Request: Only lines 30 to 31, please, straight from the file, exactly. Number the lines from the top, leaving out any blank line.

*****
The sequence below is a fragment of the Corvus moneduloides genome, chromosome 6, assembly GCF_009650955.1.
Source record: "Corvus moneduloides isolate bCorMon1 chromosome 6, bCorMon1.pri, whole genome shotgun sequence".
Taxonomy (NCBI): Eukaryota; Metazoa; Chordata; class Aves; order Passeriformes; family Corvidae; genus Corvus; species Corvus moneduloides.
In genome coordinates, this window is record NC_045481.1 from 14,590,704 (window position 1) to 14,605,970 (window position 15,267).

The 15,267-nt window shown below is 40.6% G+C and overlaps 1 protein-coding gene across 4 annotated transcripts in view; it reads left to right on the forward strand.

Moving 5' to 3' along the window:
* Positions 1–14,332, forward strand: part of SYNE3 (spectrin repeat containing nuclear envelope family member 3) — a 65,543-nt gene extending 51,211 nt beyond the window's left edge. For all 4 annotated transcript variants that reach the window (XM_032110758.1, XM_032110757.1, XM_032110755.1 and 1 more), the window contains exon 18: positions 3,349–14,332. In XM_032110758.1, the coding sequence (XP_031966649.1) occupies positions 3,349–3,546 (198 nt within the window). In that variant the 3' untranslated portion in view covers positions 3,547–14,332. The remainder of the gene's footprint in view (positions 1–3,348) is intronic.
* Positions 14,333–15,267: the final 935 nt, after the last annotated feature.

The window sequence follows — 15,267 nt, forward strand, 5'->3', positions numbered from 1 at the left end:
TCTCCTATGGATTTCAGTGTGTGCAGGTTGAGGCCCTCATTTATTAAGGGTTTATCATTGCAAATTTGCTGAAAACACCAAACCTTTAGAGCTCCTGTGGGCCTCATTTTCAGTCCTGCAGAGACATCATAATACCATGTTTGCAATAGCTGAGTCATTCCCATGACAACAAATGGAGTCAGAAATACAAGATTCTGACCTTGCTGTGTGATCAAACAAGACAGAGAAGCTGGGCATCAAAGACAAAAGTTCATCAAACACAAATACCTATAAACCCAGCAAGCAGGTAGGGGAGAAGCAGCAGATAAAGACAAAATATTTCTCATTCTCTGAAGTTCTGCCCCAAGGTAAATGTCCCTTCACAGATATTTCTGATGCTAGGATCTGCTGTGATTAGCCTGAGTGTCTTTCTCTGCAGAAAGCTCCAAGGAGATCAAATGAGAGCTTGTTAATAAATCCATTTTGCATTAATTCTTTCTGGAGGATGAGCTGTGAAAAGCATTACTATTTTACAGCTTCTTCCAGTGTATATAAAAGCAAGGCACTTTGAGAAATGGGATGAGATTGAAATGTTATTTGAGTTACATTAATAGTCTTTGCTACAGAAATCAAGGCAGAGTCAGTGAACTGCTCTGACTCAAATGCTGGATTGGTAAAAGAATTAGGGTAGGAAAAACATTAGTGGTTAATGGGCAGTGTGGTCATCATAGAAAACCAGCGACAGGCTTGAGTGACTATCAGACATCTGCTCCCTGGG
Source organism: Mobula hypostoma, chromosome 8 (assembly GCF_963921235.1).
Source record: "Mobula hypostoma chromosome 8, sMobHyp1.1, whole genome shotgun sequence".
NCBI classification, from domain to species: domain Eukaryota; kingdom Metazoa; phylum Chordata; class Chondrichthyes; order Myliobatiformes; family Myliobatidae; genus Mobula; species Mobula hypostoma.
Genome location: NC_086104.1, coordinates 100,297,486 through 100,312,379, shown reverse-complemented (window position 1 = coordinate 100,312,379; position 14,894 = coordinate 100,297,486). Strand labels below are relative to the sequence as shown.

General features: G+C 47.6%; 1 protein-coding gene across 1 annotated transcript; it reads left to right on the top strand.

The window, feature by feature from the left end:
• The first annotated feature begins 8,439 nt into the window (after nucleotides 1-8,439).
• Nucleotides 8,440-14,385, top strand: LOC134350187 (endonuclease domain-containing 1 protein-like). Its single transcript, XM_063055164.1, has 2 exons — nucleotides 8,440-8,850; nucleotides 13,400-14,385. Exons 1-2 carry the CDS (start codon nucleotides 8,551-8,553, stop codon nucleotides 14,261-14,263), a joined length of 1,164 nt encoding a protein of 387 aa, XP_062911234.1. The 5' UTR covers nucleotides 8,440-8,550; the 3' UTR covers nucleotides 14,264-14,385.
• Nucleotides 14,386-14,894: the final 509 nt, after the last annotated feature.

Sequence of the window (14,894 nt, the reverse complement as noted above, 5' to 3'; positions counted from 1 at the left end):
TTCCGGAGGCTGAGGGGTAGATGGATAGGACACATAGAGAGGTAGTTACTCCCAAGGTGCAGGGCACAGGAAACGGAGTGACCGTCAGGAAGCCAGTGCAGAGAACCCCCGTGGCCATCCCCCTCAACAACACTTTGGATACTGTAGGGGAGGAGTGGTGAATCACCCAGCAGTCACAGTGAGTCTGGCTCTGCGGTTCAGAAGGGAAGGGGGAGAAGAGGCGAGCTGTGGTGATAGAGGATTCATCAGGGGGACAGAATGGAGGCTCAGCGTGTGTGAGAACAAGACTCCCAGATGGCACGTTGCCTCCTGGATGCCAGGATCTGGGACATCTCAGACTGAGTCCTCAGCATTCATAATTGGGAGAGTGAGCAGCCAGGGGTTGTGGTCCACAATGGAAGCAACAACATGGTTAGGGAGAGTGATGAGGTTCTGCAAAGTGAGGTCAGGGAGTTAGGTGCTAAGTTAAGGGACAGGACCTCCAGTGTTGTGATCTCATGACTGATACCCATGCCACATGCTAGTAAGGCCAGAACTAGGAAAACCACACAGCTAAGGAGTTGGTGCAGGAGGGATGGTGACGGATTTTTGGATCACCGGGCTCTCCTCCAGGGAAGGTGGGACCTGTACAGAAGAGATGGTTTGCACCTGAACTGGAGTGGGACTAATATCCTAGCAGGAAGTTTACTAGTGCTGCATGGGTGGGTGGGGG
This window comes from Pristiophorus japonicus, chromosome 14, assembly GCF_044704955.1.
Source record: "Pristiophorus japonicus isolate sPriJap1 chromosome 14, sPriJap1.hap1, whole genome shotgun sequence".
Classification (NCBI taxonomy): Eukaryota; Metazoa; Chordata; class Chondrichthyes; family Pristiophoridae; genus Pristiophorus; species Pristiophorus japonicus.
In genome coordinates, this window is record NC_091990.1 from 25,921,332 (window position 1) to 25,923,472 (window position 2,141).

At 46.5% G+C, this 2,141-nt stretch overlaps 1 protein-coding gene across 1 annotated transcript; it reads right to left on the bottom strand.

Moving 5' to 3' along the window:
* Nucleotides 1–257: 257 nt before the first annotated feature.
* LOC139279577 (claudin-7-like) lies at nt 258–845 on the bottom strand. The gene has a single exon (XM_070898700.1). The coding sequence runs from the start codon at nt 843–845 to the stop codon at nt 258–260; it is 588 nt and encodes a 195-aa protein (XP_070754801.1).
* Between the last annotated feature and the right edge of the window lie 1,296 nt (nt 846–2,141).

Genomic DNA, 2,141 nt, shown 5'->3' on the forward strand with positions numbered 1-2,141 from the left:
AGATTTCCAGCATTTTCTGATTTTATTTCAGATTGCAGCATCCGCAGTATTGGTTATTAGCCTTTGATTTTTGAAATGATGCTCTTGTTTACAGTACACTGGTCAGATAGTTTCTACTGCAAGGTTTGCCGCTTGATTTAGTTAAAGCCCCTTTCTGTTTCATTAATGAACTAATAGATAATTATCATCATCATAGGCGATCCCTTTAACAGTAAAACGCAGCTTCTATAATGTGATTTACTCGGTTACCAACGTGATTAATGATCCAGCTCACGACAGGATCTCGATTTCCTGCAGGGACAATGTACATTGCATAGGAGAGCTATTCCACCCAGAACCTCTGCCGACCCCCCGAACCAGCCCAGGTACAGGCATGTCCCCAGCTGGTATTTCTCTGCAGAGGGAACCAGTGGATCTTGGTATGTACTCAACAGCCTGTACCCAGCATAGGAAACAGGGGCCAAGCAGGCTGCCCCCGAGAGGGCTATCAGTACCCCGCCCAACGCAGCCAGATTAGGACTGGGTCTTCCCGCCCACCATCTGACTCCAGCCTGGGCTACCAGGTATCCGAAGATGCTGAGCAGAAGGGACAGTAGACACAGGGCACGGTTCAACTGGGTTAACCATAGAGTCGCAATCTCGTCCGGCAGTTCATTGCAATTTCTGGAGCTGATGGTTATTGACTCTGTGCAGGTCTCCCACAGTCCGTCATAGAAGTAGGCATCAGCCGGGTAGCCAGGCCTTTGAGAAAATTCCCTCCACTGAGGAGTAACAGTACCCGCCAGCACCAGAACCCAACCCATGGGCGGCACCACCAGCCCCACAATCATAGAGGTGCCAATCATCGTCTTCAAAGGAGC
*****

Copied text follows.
* Between the last annotated feature and the right edge of the window lie 1,296 nt (nt 846–2,141).

Genomic DNA, 2,141 nt, shown 5'->3' on the forward strand with positions numbered 1-2,141 from the left: